Where there is love, there is life
10 years ago I met a young man who ended up becoming my first boyfriend and ironically my longest relationship to date. We'll call this man Joel. I couldn't understand or appreciate the depth of this relationship at the time, but Joel and I had an intense connection and spent a thrilling time in our 4 years together. The first 2 years of our relationship, we were surrounded by endless adventures to the backdrop of the stunning Santa Barbara beaches. With Joel I felt safe and loved and had a place for the first time to explore and experience my sexuality and discover myself.
|Carlo Petrini and Ferran Adria (photo courtesy of Yoni Nimrod)|
Joel was the person who introduced me to the joys of travel, the pleasures of food and wine, and the beauty of good music. He is very much responsible for the person I am today and the passions I hold so dear.
The last two years of our relationship things took a different turn, we both had to grow up, which meant that things became more serious and less fun. When Joel began exploring his career options, in my immaturity I perceived it as abandonment. I became unhappy, distant and I began to pull away.
We both tried to keep a connection, but in my heart I had given up. I was scared to face the truth and I couldn't give him an open or honest break. I left him hanging. I gave him false hopes. I told him I needed to go to Israel spend some time on my own, that I'd come back and we'd pick things up where we'd left off.
6 months later, with no concern for his feelings I abruptly told him I'd met someone else, that I'd fallen in love and it was over between us. At the time I justified my actions by making myself believe that he was the one to abandon me first.
I never wholly felt good about what had happened. Beneath the surface it had always felt unresolved, but I ignored these feelings until recently.
This last month, five years after my relationship with Joel, I found out that a man that had recently dated, that I deeply cared for, and that I had wrongly believed I would end up with, was dating a girl that he had met when we were together. We weren't technically together, I knew for a fact that he didn't owe me anything but I felt devastated, I felt betrayed. When I confronted him he said the quintessential sentence,"I didn't mean to hurt you."
Those words rang familiar, it was the very words I uttered to Joel when I left him. And it was true, I didn't mean to hurt him and this guy, I'm sure he didn't mean to hurt me, so why the hell does it hurt so much?
A few days later I heard conversation between two friends in a disagreement. The one friend said to other, " I never meant to hurt you." And the other responded by saying, "Yes, but you never meant to love me either." Bingo! That's the source of the pain: Deep down inside it's the understanding that the relationship began without an intention to love that makes us hurt. When we enter an relationship with anything but love we are bound to hurt ourselves and others. And the more we continue the pattern of developing our life with a lack of love, the deeper we cut our inner wounds, we create a bigger hole that we will inevitably have to climb ourselves out of.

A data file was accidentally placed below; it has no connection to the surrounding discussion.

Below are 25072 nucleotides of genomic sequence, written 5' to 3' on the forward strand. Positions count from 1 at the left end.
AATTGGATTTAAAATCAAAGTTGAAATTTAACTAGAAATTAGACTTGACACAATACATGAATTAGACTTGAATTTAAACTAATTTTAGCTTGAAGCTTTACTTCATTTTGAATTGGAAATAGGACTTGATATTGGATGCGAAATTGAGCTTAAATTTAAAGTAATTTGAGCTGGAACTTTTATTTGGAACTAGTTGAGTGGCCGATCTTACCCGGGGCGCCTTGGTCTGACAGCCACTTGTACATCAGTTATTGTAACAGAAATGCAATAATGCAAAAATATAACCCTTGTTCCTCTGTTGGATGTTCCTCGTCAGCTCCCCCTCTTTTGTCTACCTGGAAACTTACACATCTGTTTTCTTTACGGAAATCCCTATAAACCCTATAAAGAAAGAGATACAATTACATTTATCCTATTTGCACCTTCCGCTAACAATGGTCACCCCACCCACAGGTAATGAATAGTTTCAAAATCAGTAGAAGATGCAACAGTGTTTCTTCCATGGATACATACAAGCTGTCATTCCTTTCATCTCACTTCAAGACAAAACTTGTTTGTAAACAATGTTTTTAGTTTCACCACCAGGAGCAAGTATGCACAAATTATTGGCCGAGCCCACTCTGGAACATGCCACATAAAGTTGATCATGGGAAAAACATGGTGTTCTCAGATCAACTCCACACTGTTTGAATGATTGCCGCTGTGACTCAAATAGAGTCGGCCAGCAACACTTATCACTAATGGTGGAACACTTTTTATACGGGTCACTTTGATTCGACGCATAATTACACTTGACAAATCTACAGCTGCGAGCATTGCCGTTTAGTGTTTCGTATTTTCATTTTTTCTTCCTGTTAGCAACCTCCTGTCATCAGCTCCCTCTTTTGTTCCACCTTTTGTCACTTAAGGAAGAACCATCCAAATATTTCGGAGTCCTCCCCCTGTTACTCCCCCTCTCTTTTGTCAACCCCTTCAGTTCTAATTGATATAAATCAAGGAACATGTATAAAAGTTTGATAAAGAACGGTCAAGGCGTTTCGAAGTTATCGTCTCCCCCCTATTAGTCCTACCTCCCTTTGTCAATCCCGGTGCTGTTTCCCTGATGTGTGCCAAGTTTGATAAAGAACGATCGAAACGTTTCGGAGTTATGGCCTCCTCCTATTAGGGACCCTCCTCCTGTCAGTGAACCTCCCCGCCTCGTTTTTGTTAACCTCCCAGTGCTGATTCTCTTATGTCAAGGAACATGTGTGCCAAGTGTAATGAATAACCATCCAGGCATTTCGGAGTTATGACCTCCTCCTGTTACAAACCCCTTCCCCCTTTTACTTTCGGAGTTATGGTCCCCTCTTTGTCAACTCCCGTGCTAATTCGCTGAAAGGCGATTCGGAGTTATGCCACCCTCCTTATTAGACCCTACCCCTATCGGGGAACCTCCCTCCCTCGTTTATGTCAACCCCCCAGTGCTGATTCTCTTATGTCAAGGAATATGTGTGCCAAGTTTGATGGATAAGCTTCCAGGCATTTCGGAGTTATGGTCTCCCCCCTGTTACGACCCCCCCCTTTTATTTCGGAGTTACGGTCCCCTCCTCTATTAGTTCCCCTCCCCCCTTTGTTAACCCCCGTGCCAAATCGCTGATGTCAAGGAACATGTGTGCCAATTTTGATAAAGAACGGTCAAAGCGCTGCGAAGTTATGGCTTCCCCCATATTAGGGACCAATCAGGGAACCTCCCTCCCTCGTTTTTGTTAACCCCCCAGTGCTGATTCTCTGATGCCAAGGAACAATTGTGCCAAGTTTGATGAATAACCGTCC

When I met Joel I had many intentions- I intended to feel validated, I intended to get his attention, I intended to have fun, but I never went into the relationship with an intention to love.
In the midst of sorting out these thoughts, Ferran Adria, the chef of elBulli in Spain and arguably one of the most renowned chefs of the last two decades, came to speak at our school. He validated my new understanding by sharing his experience in his years at elBulli. When he first started to experiment with food and question the norms of fine dining, people thought he was crazy, he had many critics. For several years the restaurant wasn't even making enough money to pay his staff their full salary. He was tested for years and years. How did he prevail? He explained: "Do the thing you love. " Go into everything in life with love because it is the love that will keep you grounded and it is the love that will get you through any challenge."
How we enter our life, our situations, and our interactions is pure reflection of how we treat ourselves- we can give love to life because we give love to ourselves. With love we have the ability to be honest and empathetic.
When I asked myself, why did this happen in the moment in my life when I was ready to meet someone with love? I realized that it is because I wasn't doing it with awareness. It was only through this situation that I could finally relate to Joel's pain years before.
This time I could be conscious before I entered any kind of relationship or any situation. This time I can ask myself, "am I entering this with the intention to love?" If the answer is no or if there is any doubt in my mind, I've learned to step aside and create a space for that person or that situation to receive the love it deserves.... because surely if I'm not willing to give love, there is someone else who is.
|A passionate speaker (photo courtesy of Yoni Nimrod)|